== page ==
Host: Yeah exactly, and the RTA’s free dispute resolution service is available to tenants and residents and property owners and managers to help resolve disputes quickly without the need for legal intervention.
Guest: Yeah, that's correct. Our conciliators are impartial, and they will help you and the other party make informed decisions and reach the outcome that is acceptable to all involved.
Host: Yes, and you can find out more about that particular process on our website, and there's also another episode where you can learn all about dispute resolution so check that one out.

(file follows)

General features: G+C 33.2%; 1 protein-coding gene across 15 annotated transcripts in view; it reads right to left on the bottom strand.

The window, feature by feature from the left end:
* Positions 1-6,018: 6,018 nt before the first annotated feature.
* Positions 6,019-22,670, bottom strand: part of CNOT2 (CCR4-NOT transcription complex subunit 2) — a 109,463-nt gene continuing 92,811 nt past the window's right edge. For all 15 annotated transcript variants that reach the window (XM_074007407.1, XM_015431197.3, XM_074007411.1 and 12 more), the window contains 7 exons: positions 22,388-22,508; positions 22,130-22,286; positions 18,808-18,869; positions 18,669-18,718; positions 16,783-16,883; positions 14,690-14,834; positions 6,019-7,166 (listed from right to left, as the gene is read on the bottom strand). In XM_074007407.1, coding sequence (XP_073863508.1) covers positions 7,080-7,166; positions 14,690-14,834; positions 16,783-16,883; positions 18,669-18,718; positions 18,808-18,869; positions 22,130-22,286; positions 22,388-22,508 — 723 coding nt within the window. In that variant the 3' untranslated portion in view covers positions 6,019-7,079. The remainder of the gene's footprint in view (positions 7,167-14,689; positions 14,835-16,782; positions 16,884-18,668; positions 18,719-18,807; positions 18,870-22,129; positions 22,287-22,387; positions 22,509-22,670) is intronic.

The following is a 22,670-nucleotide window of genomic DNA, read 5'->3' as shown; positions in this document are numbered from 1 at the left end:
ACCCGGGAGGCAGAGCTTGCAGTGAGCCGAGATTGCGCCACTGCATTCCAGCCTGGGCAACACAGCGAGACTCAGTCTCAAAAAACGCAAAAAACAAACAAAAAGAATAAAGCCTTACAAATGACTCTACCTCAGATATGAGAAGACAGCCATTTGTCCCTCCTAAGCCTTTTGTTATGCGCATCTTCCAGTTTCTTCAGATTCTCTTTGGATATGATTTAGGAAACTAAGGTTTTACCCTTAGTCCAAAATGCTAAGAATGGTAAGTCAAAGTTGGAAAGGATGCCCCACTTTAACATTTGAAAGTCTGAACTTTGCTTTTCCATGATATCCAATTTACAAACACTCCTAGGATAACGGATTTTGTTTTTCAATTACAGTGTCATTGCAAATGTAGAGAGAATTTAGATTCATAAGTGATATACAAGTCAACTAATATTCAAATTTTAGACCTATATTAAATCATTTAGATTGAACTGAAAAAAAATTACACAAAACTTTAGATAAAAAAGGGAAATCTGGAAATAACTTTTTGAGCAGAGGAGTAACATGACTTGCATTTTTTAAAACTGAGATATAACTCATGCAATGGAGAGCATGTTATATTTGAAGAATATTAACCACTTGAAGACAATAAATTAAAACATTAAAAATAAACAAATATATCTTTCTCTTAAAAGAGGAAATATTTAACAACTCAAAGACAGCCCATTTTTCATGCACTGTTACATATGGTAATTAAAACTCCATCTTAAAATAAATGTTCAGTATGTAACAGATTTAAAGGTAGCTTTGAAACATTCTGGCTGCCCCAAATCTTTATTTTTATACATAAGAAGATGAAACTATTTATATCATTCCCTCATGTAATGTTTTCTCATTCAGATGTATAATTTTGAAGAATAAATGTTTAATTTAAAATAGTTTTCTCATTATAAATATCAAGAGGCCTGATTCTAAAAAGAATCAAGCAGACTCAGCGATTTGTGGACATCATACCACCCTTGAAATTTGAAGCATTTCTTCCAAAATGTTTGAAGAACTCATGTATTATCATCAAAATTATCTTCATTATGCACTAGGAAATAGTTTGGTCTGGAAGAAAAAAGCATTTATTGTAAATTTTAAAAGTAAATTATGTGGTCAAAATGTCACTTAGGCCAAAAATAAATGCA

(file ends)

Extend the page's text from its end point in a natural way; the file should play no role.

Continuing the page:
Well Marc, there's so much to remember when it comes to fair wear and tear, but thank you so much for helping us to get a greater understanding on what we need to know about fair wear and tear in a rental property.
Guest: Thanks Belinda, thanks for having me today, cheers.
Host: Thank you for listening to the Talking Tenancies podcast. For more information about the Residential Tenancies Authority, visit rta.qld.gov.au.